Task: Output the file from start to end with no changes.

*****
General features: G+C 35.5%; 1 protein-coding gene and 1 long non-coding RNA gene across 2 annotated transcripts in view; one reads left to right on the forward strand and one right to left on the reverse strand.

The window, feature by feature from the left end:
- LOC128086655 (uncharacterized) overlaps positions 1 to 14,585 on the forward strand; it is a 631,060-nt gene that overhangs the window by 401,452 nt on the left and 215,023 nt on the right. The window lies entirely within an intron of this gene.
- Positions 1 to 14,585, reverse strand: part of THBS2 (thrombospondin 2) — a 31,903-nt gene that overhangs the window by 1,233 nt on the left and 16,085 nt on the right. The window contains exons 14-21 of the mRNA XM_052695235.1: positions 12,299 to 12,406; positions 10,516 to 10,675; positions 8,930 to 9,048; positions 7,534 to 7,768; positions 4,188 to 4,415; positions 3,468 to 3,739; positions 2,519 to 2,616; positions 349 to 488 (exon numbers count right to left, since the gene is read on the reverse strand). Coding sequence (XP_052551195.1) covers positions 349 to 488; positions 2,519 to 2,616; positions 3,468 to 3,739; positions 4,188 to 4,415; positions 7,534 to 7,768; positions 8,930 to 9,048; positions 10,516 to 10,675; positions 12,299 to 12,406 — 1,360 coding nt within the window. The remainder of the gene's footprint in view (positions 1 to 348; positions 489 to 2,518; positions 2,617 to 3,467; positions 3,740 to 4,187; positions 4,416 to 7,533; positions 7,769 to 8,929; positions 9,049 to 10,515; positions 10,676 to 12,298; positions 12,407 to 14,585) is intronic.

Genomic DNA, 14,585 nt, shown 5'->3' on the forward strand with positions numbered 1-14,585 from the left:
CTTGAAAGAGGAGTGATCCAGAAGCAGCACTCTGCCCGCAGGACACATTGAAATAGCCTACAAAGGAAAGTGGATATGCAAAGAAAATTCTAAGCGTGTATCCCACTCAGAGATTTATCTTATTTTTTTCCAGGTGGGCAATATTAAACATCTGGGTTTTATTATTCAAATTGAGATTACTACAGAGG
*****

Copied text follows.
General features: G+C 35.5%; 1 protein-coding gene and 1 long non-coding RNA gene across 2 annotated transcripts in view; one reads left to right on the forward strand and one right to left on the reverse strand.

The window, feature by feature from the left end:
- LOC128086655 (uncharacterized) overlaps positions 1 to 14,585 on the forward strand; it is a 631,060-nt gene that overhangs the window by 401,452 nt on the left and 215,023 nt on the right. The window lies entirely within an intron of this gene.
- Positions 1 to 14,585, reverse strand: part of THBS2 (thrombospondin 2) — a 31,903-nt gene that overhangs the window by 1,233 nt on the left and 16,085 nt on the right. The window contains exons 14-21 of the mRNA XM_052695235.1: positions 12,299 to 12,406; positions 10,516 to 10,675; positions 8,930 to 9,048; positions 7,534 to 7,768; positions 4,188 to 4,415; positions 3,468 to 3,739; positions 2,519 to 2,616; positions 349 to 488 (exon numbers count right to left, since the gene is read on the reverse strand). Coding sequence (XP_052551195.1) covers positions 349 to 488; positions 2,519 to 2,616; positions 3,468 to 3,739; positions 4,188 to 4,415; positions 7,534 to 7,768; positions 8,930 to 9,048; positions 10,516 to 10,675; positions 12,299 to 12,406 — 1,360 coding nt within the window. The remainder of the gene's footprint in view (positions 1 to 348; positions 489 to 2,518; positions 2,617 to 3,467; positions 3,740 to 4,187; positions 4,416 to 7,533; positions 7,769 to 8,929; positions 9,049 to 10,515; positions 10,676 to 12,298; positions 12,407 to 14,585) is intronic.

Genomic DNA, 14,585 nt, shown 5'->3' on the forward strand with positions numbered 1-14,585 from the left:
CTTGAAAGAGGAGTGATCCAGAAGCAGCACTCTGCCCGCAGGACACATTGAAATAGCCTACAAAGGAAAGTGGATATGCAAAGAAAATTCTAAGCGTGTATCCCACTCAGAGATTTATCTTATTTTTTTCCAGGTGGGCAATATTAAACATCTGGGTTTTATTATTCAAATTGAGATTACTACAGAGG